Current Affairs for BANK, IBPS Exams - 15 April 2022

Bank Exam Current Affairs

Current Affairs for BANK, IBPS Exams - 15 April 2022


CJI stresses need to fill judicial vacancies

  • “I understand that your functioning is adversely affected due to lack of infrastructure and large number of judicial vacancies and I am giving my best to address these issues on priority,” CJI Ramana said at the inauguration of the two-day conference of judicial officers of Telangana, at Madhapur here.
  • “It has been my endeavour to fill up judicial vacancies at all levels. With cooperation from all stakeholders, we have made considerable progress on this front,” he added.
  • The CJI agreed that there has been a substantial increase in the number of pending cases due to various reasons. “Once you go to court, it is a big question mark as to how many years it will take to deliver justice. With the hierarchy of the appeal system in the country, it takes more time,” he said.
  • The Centre has continuously come under the criticism of the Supreme Court over massive vacancies in tribunals across the country. The “bureaucratic hurdle” has impeded filling vacancies in consumer courts and officers responsible for this must be penalised to get things moving, the top court said on February 23 when it imposed varying monetary fines up to ₹1.5 lakh on several states for not making appointments in these courts within the fixed timeline.
  • In October last year, the bench reproached the Union government for creating an “imbroglio” over the functioning of the tribunals and making “citizens suffer in the bargain”, observing that it should abolish all tribunals if the judiciary is compelled to make appointments in these bodies to keep them alive. The bench called it “very unfortunate” that the Supreme Court is being called on to fill vacancies in tribunals, which is the primary job of the government that has framed legislations and rules for these forums.
  • He also appreciated Telangana chief minister K Chandrasekhar Rao’s efforts of sanctioning 4,320 posts in the judiciary, at a time when governments were doing away with government jobs and making appointments only on contract basis.

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Russia hits Kyiv missile factory after flagship sunk

  • Russia pounded a Ukrainian rocket factory after losing an iconic warship in the Black Sea, as the Pentagon on Friday backed Kyiv's claim to have sunk the Moskva with cruise missiles.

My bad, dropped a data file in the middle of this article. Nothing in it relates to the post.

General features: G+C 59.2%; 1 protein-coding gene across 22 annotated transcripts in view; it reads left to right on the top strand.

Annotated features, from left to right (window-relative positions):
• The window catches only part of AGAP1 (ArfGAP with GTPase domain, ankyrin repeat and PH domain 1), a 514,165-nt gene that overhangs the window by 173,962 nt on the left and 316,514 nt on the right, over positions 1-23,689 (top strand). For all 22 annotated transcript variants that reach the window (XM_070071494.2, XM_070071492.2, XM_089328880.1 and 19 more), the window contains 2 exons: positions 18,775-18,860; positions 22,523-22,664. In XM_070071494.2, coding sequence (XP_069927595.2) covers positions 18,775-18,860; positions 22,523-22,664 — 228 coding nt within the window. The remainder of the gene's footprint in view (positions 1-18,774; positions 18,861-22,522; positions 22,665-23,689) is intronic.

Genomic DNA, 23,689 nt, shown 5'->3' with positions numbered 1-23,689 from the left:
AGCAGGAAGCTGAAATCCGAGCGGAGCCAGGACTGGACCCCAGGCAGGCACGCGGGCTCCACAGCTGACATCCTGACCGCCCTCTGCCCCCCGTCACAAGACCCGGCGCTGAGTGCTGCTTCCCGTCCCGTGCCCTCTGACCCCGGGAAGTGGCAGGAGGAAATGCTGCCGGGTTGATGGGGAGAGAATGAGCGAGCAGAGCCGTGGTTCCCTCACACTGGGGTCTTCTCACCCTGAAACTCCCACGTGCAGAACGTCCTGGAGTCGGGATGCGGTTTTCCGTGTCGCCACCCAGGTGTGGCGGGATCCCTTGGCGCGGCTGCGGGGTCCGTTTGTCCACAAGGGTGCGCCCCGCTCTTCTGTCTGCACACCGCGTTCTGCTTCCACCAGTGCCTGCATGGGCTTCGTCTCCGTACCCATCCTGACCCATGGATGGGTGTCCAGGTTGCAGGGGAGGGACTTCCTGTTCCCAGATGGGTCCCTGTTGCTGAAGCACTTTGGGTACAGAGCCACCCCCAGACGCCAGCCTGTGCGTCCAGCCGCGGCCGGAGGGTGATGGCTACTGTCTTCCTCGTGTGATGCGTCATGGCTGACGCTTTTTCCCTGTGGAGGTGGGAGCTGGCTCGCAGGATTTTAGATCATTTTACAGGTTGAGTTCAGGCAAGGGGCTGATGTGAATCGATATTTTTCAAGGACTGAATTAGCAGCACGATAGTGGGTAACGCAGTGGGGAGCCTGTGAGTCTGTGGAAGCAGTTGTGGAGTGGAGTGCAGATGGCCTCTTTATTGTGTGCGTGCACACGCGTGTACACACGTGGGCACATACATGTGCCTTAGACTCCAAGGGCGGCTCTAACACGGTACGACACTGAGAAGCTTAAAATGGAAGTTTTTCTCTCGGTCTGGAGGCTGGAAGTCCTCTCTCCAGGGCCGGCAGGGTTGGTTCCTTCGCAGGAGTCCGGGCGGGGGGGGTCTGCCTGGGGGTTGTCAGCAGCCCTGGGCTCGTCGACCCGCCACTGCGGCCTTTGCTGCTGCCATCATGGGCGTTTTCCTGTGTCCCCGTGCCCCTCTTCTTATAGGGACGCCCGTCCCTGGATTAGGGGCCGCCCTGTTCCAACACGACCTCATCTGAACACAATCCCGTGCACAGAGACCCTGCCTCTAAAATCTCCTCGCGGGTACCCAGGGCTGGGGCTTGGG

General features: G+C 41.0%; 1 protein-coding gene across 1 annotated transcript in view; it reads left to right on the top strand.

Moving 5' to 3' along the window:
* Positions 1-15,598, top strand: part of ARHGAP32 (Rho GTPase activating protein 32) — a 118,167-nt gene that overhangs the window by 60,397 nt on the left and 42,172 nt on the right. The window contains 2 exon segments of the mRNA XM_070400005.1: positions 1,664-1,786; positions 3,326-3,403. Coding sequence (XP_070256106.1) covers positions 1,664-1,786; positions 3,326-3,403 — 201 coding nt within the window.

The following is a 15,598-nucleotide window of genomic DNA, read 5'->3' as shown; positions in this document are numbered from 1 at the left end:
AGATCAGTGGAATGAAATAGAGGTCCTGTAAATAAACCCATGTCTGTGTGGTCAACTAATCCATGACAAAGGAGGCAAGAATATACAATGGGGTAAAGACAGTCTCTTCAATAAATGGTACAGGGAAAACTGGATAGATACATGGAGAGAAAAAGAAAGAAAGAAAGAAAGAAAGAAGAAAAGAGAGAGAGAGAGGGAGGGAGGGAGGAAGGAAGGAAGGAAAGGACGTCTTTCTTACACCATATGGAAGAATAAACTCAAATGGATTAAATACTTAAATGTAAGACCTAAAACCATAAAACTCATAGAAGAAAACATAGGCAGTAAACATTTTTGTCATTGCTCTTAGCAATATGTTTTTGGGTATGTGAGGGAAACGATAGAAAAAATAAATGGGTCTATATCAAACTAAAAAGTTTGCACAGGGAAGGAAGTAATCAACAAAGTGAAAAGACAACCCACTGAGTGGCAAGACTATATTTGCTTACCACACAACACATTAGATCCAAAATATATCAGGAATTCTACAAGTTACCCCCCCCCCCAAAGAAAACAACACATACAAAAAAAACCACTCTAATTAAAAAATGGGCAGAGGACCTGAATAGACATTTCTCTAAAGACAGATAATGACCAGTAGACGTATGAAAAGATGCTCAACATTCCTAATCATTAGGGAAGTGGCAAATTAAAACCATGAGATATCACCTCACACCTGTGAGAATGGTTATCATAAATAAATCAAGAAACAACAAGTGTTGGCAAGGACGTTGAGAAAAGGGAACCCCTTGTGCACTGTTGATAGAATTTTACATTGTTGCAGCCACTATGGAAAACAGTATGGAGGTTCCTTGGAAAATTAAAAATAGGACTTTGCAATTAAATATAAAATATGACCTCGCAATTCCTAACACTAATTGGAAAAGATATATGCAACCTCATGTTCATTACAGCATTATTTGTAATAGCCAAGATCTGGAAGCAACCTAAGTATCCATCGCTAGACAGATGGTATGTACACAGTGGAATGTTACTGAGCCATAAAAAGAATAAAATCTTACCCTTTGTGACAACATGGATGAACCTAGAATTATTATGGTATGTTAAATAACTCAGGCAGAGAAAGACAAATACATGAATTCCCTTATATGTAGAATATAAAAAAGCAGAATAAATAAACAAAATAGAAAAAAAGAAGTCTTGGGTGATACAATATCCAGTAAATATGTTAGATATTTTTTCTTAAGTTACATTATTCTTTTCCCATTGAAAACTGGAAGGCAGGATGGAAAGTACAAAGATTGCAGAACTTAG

• The Vizar plant, near the capital's international airport, was seriously damaged in the overnight strikes, an AFP journalist saw.
  • Russia said it had used sea-based long-range missiles to hit the factory, which Ukraine's state weapons manufacturer says produced Neptune cruise missiles.
  • "There were five hits. My employee was in the office and got thrown off his feet by the blast," Andrei Sizov, a 47-year-old owner of a nearby wood workshop, told AFP.
  • "They are making us pay for destroying the Moskva," he said. It was the first major Russian strike around the Ukrainian capital in over two weeks.
  • A Pentagon official briefing reporters said Ukraine had hit the Moskva with two Neptunes -- contradicting Russia's claim that the ship lost balance in rough seas as it was towed to port after ammunition exploded.
  • The Pentagon official said survivors were observed being recovered by other Russian vessels, but Ukraine authorities said bad weather had made rescue operations impossible.
  • The Russian fleet in the Black Sea has been blockading the besieged port city of Mariupol, where Russian officials say they are in full control although Ukrainian fighters are still holed up in the city's fortress-like steelworks.
  • Burns said that Russia's battlefield setbacks raised the risk that President Vladimir Putin could deploy a tactical or low-yield nuclear weapon to try to regain the initiative.
  • In their latest move, Russia on Friday alleged Ukraine was preparing a missile strike to hit its own refugees at a railway station in the town of Lozova in the eastern region of Kharkiv.


New York clears $4.5 billion plan to bring hydropower to big Apple